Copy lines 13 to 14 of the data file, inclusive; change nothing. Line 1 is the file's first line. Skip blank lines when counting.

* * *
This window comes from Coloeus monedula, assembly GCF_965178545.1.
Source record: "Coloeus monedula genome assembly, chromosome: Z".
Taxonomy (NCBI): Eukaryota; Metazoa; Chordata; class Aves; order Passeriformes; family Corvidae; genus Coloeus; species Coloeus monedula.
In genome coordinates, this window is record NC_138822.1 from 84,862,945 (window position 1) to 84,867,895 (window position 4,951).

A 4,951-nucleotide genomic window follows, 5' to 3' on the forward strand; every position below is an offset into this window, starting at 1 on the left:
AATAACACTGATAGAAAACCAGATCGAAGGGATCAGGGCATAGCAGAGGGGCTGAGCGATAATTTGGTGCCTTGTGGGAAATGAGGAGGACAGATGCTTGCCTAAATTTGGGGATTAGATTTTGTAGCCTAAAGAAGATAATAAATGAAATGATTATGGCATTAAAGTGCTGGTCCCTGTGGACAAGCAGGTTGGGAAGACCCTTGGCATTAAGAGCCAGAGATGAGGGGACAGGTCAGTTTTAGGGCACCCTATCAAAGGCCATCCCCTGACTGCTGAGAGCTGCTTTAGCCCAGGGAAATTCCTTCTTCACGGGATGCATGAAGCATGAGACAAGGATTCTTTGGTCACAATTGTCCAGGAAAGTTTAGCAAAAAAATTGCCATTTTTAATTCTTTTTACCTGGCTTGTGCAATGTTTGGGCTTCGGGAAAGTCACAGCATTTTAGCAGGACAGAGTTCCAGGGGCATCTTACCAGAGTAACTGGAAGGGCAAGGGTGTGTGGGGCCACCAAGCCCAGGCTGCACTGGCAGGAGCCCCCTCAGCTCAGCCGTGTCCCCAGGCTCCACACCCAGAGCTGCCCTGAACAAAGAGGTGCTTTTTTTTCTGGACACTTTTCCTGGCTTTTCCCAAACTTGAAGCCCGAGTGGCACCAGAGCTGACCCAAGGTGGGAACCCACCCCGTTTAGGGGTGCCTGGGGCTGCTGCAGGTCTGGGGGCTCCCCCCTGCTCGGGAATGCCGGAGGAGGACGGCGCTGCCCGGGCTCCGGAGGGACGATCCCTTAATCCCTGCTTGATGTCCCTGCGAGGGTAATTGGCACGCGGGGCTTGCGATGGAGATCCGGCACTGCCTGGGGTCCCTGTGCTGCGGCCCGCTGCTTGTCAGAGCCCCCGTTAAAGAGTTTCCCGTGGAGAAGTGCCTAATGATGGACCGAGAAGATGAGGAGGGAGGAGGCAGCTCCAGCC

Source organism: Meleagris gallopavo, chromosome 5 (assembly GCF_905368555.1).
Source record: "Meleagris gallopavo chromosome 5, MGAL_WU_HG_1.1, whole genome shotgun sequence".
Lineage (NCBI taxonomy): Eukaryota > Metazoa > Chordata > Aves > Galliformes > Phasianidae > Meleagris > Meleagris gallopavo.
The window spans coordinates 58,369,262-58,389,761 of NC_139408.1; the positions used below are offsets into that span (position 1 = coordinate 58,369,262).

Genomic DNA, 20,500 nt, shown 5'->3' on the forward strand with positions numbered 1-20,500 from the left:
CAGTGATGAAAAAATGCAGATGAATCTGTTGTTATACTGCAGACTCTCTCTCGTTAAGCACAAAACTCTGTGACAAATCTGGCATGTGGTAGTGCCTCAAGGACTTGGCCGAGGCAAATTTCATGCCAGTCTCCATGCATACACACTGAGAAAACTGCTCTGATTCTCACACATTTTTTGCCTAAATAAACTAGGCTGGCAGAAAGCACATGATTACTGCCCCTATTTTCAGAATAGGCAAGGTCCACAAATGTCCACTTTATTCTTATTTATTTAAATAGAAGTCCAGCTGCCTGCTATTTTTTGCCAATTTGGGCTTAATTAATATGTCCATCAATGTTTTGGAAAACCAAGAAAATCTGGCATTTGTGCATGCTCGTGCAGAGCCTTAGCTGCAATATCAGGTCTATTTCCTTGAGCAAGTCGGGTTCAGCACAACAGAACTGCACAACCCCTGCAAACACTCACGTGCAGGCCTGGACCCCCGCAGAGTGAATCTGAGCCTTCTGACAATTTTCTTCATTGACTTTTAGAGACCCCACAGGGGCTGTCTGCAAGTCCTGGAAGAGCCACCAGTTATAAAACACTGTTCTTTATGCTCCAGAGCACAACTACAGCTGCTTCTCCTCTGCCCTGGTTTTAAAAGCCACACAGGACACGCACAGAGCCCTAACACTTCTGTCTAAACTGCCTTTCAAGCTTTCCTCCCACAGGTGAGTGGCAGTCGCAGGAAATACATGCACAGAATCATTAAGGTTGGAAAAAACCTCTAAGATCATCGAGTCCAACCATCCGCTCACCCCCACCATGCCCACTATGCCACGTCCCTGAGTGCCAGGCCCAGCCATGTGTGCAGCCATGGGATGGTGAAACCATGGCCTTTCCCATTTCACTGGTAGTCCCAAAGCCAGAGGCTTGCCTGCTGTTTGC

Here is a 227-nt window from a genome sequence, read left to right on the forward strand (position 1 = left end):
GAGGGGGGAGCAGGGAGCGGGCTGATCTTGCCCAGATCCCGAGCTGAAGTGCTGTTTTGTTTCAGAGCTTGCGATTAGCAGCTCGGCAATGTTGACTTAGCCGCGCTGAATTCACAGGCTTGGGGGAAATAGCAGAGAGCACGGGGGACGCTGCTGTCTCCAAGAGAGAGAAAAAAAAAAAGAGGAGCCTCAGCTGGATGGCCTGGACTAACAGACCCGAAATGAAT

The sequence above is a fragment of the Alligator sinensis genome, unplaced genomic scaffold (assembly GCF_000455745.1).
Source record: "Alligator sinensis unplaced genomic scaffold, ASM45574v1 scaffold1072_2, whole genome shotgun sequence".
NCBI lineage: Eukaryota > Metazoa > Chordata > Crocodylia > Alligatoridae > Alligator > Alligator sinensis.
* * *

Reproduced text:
Here is a 227-nt window from a genome sequence, read left to right on the forward strand (position 1 = left end):
GAGGGGGGAGCAGGGAGCGGGCTGATCTTGCCCAGATCCCGAGCTGAAGTGCTGTTTTGTTTCAGAGCTTGCGATTAGCAGCTCGGCAATGTTGACTTAGCCGCGCTGAATTCACAGGCTTGGGGGAAATAGCAGAGAGCACGGGGGACGCTGCTGTCTCCAAGAGAGAGAAAAAAAAAAAGAGGAGCCTCAGCTGGATGGCCTGGACTAACAGACCCGAAATGAAT